What Are Those Tiny Dots on the Windshield?

Those tiny black dots on vehicle windshields represent more than just a decorative flourish.

The dots, called frits, “actually help distribute temperature evenly to lessen optical distortion or lensing,” according to Autoglaze.

“This happens when the frit band (the solid black one) heats up much faster than the windshield’s glass, creating an optical distortion that makes either straight lines look curved or bowed inwards toward the center,” the company says.

The gradually sinking black dots help lessen this phenomenon by dissipating and spreading the heat evenly.

Frits also serve as a contact point between the glass and the car frame, creating “etches” on the surface, making them rougher so the adhesive can stick better to the glass.

They help preserve the urethane sealant to bond the glass to the frame.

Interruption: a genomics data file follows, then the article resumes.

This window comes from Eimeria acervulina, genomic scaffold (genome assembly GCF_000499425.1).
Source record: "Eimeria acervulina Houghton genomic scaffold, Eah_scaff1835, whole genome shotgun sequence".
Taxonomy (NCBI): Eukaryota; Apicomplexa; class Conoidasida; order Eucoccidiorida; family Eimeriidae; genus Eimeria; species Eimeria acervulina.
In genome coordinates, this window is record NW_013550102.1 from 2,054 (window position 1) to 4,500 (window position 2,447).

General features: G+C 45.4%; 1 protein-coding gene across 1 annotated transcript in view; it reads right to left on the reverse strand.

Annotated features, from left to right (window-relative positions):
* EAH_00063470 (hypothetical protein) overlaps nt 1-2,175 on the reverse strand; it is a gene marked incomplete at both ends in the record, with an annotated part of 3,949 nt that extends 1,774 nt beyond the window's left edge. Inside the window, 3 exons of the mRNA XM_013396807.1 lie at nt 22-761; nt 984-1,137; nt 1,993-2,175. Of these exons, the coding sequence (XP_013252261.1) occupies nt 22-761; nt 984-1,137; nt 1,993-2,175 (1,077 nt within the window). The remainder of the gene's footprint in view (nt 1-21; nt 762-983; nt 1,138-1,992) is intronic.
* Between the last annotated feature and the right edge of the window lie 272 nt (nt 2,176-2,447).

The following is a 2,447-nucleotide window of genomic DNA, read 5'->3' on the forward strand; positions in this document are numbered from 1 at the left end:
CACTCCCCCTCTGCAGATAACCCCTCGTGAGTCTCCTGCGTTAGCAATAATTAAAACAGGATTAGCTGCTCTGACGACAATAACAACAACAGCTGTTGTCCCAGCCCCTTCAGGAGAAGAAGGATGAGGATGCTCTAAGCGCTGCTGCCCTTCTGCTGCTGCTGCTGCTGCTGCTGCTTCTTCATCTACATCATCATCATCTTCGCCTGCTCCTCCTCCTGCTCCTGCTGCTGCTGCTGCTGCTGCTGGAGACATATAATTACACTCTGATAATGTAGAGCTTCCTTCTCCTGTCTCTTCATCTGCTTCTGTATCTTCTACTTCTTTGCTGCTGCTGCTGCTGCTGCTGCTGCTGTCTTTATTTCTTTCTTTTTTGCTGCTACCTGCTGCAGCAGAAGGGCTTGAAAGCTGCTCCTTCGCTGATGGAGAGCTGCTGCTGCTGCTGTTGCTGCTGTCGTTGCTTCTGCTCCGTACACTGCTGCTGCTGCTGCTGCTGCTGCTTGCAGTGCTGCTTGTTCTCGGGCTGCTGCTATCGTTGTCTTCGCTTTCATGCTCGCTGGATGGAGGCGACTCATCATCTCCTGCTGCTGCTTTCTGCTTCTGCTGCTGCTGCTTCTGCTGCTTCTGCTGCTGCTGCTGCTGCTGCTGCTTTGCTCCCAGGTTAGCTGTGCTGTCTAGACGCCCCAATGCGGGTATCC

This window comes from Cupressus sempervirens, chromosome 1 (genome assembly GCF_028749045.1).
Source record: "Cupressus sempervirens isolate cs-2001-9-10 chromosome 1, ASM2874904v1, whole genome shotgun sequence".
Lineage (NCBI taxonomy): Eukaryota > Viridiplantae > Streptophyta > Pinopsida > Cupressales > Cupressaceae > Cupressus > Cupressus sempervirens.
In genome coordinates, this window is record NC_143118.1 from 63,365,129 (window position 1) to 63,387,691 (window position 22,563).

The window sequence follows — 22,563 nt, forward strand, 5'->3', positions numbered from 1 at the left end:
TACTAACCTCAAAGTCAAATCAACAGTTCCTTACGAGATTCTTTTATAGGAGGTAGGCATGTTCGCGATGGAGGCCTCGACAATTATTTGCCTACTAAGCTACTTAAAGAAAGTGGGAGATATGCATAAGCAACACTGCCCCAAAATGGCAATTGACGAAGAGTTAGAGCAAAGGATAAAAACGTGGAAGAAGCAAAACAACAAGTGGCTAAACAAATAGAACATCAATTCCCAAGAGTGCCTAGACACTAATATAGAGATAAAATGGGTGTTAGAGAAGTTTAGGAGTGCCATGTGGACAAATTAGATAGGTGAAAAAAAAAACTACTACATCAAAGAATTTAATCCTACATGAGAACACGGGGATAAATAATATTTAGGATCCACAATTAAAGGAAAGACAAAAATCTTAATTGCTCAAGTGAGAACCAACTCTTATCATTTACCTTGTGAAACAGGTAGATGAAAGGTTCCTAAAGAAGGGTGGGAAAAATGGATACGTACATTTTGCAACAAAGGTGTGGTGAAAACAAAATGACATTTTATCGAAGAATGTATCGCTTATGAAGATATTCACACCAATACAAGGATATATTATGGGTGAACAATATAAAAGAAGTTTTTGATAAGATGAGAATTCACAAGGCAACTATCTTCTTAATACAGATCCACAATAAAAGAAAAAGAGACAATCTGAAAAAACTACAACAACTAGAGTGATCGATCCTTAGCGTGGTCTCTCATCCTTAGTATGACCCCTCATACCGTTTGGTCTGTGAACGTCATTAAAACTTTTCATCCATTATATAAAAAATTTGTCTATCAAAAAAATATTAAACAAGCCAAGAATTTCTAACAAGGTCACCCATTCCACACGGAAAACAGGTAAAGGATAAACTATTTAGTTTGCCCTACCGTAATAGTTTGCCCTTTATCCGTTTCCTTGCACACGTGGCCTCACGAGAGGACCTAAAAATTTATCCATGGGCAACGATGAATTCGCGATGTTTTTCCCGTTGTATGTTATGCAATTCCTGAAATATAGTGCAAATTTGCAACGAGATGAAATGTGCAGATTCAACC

Frits use the black enamel outside the windshield to block the sun’s ultraviolet rays from melting the adhesive underneath the band, keeping the windshield firmly glued in place.

Frits are also there for aesthetic purposes. If you look closely, the contrast between the dark band and the transparent glass can look too obvious, even when viewed from afar. Creating a halftone pattern or “dot-matrix” allows a gradual decrease in size, making the transition much more subtle and easier on the eyes.

Frits have slowly evolved over the years. Modern cars now add “third visor frits” behind the rear-view mirror to block the sun between two sun visors.

Read more here.

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